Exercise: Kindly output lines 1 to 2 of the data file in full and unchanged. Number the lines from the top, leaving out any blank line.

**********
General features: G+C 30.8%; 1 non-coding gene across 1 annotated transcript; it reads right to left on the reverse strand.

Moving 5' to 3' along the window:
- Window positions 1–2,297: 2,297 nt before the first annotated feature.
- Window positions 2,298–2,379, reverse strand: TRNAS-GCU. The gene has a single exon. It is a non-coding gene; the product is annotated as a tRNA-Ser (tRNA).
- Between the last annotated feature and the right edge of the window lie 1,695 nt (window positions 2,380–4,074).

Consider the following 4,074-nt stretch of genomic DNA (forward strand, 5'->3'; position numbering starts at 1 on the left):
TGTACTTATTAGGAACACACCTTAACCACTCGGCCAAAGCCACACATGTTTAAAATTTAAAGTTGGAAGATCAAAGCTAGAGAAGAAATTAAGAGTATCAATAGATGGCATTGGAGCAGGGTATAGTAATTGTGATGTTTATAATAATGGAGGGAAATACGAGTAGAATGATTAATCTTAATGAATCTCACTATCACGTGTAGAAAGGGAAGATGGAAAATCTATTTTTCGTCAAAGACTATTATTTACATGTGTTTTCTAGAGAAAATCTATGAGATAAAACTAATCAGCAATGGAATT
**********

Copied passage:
General features: G+C 30.8%; 1 non-coding gene across 1 annotated transcript; it reads right to left on the reverse strand.

Moving 5' to 3' along the window: